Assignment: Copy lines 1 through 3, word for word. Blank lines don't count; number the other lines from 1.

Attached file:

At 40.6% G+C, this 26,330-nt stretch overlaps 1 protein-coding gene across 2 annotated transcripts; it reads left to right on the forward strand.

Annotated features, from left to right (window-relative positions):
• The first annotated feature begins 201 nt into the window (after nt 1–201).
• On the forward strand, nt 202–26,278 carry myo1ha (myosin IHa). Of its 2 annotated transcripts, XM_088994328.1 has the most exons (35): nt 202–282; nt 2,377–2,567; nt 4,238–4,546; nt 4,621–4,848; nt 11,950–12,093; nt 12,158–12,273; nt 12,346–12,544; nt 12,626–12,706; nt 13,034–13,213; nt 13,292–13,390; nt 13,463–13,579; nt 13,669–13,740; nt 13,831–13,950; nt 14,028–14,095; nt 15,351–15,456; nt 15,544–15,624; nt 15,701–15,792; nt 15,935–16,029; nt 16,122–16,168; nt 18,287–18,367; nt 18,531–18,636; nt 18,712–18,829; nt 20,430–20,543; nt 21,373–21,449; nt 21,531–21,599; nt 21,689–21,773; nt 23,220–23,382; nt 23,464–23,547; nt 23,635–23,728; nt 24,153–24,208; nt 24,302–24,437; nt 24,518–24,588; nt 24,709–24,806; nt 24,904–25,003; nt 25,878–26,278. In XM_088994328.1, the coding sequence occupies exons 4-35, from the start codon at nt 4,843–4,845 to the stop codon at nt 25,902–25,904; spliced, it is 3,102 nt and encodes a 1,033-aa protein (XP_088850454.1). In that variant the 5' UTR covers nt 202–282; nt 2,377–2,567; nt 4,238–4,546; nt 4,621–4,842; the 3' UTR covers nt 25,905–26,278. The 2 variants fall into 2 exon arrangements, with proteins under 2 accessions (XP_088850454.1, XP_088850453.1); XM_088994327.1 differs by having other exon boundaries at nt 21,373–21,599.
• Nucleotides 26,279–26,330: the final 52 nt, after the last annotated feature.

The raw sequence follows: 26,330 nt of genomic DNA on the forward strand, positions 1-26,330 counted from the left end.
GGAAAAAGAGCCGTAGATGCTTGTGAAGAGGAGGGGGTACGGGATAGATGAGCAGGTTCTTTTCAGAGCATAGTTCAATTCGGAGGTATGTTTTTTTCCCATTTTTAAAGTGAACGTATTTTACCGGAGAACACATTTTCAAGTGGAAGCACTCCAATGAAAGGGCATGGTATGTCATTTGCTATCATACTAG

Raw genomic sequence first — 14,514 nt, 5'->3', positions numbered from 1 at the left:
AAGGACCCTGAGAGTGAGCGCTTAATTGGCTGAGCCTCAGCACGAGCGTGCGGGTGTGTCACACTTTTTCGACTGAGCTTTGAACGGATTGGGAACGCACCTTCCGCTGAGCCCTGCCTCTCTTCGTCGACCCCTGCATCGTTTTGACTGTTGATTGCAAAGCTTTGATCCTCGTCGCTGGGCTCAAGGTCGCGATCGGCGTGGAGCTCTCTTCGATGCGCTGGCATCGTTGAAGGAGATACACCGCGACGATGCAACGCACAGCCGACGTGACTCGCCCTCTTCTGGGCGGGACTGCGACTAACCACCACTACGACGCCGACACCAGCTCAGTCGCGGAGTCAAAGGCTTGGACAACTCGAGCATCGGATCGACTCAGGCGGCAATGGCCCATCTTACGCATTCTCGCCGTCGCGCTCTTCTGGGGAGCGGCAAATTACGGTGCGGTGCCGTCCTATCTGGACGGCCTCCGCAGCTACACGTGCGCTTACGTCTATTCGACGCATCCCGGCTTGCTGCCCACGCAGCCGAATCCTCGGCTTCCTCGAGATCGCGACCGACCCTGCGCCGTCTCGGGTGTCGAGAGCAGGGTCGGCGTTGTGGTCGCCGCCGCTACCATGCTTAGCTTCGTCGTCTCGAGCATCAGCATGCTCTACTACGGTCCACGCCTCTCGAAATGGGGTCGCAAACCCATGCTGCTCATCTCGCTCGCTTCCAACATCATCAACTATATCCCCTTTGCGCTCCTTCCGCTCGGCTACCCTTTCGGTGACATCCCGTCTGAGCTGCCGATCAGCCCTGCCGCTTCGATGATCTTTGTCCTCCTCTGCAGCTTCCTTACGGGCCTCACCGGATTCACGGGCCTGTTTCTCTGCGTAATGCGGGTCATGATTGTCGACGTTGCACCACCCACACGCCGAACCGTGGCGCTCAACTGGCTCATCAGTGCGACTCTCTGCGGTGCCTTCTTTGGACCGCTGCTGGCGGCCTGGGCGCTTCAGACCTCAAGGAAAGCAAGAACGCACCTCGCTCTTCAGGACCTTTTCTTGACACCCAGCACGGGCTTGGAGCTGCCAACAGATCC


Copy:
At 40.6% G+C, this 26,330-nt stretch overlaps 1 protein-coding gene across 2 annotated transcripts; it reads left to right on the forward strand.

Annotated features, from left to right (window-relative positions):
• The first annotated feature begins 201 nt into the window (after nt 1–201).